Bartonella Quintana


Bartonella Quintana

Description, Causes and Risk Factors:

Bartonella Quintana

The genus Bartonella is composed of 21 species, including B. bacilliformis, species previously classified in Rochalimaea and Grahamella genus. The genus Bartonella belongs to the alpha proteaobacteria group, close to Brucella, Afipia, Agrobacterium and Rhizobium genus. Bartonella is considered as a facultative intracellular bacterium. In vivo, B. bacilliformis and B. quintana can be observed in red blood cells in bacteriemic subjects. B. henselae, B. clarridgeiae, B. Koehlerae can be isolated and detected in blood and red blood cells (RBC) of bacteremic cats. Those bacteria also demonstrate a tropism for endothelial cells, which is correlated to their capacity to induce angioproliferatives lesions (verruga peruana for B. bacilliformis, and bacillary angiomatosis for B. henselae and B. quintana).

Formerly the type species of the genus Rochalimaea, this organism causes trench fever and in AIDS patients is associated with septicemia and endocarditis; arthropod vector is Pediculus humanus, the body louse.

Bartonella quintana, a pathogen that is restricted to human hosts and louse vectors, was first characterized as the agent of trench fever. The disease was described in 1915 on the basis of natural and experimental infections in soldiers. It is now recognized as a re-emerging pathogen among homeless populations in cities in the United States and Europe and is responsible for a wide spectrum of conditions, including chronic bacteremia, endocarditis, and bacillary angiomatosis.

Bartonella quintana is a fastidious aerobic Gram-negative (bacillus). The infection caused by this microorganism, trench fever, was first documented in soldiers during World War I, but has now been seen Europe, Asia and North Africa. Its primary vector is known to be "Pediculus humanus" variety corporis, also known as the human body louse.

Humans are the only known animal host for this bacterium in vivo. The bacterium infects endothelial cells and can infect erythrocytes by binding and entering with a large vacuole. Once inside they begin to proliferate and cause nuclear atypia (this is known as intraerythrocytic B. quintana colonization). This leads to apoptosis being suppressed, pro-inflammatory cytokines are released and vascular proliferation increases. All of these processes result in patients possessing systemic symptoms (chills, fever, diaphoresis), bacteremia and lymphatic enlargement. A major role in B.quintana infection is its lipopolysaccharide (LPS) covering which is an antagonist of the Toll-like receptor 4 (TLR-4). The reason why this infection might persist is because this organism also results in monocytes over-producing interleukin-10 (IL-10), thus weakening the immune response. B.quintana also induces lesions seen in bacillary angiomatosis that protrude into vascular lumina, often occluding blood flow. The enhanced growth of these cells is believed to be due to the secretion of angiogenic factors, thus inducing neovascularization. Release of an icosahedral particle, 40 nm in length, has been detected in cultures of quintana's close relative, henselae. This particle contains a 14-kb linear DNA segment, however its function in Bartonella pathophysiology is still unknown. In Trench Fever or B.quintana-induced endocarditis patients, Bacillary Angiomatosis lesions are also seen. Notably, endocarditis is a new manifestation of the infection, not seen in WWI troops.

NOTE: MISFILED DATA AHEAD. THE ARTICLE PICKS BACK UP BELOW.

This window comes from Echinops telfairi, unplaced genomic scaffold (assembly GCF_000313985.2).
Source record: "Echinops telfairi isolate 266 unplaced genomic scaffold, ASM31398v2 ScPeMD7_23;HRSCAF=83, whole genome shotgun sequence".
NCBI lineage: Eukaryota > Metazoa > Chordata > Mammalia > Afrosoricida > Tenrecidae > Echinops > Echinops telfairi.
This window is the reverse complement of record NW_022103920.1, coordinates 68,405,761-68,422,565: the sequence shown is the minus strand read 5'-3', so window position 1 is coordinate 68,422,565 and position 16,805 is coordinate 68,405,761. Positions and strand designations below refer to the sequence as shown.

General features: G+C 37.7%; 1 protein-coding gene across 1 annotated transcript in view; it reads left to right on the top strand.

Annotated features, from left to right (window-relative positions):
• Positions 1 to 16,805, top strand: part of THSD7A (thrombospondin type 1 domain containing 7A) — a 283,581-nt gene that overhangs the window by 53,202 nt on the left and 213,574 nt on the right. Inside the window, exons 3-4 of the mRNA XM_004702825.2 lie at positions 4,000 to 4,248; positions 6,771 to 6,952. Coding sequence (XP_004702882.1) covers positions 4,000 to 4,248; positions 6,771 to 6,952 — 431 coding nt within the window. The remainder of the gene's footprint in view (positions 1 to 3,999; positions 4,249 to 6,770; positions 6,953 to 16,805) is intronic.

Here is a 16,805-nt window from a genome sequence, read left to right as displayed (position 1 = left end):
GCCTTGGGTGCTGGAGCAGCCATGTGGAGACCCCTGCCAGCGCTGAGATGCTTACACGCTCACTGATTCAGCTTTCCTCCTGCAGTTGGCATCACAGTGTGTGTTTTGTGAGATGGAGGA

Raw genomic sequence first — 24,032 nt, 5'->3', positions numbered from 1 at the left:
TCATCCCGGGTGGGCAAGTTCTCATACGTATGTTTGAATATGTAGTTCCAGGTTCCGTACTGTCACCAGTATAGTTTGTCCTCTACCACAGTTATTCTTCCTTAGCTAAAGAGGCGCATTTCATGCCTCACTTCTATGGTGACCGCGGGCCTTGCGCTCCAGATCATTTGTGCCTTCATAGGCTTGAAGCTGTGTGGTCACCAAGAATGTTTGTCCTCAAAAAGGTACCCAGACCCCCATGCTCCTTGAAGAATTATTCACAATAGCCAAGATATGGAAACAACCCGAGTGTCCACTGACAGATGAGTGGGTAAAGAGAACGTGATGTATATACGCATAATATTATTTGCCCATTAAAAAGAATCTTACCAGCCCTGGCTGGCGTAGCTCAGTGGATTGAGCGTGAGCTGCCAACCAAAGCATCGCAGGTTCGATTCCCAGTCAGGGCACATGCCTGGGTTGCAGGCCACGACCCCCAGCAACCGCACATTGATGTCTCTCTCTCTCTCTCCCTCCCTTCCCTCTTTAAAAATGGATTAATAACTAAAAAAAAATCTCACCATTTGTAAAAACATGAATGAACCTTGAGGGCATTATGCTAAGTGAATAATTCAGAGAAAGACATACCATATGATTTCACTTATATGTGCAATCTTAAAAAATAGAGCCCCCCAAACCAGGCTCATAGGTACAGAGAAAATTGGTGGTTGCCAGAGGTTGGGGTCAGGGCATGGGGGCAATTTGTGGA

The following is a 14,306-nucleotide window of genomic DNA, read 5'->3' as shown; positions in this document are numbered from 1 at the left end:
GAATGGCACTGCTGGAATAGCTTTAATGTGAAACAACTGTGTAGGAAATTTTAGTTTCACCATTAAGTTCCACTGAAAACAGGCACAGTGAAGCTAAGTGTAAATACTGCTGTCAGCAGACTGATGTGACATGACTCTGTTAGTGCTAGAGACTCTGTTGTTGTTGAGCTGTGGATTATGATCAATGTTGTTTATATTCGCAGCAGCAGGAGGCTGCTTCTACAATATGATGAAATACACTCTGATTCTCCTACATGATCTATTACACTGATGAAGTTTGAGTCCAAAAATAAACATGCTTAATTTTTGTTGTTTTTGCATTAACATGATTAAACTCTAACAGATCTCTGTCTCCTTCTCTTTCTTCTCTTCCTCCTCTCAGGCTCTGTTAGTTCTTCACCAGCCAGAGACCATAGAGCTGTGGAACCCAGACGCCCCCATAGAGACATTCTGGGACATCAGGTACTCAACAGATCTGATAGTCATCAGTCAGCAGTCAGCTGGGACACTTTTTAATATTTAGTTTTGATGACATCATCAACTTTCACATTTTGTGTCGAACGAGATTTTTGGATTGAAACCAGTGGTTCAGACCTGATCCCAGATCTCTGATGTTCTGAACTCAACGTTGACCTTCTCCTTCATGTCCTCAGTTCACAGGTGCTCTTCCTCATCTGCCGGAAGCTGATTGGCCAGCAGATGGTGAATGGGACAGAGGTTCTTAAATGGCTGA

The complete genomes for Bartonella quintana (1,581,384 bp) and Bartonella henselae (1,931,047 bp) have been sequenced and comparative studies conducted. The two pathogens maintain several similarities in being transmitted by insect vectors, using mammalian reservoirs, infecting similar cell types (endothelial cells and erythrocytes) and causing vasculoproliferative changes in immunocompromised hosts. A primary difference between the two pathogens is their reservoir ecology. Whereas B. quintana is a specialist, using only the human as a reservoir, B. henselae is more promiscuous and is frequently isolated from both cats and humans. Genome comparison elucidated a high degree of overall similarity.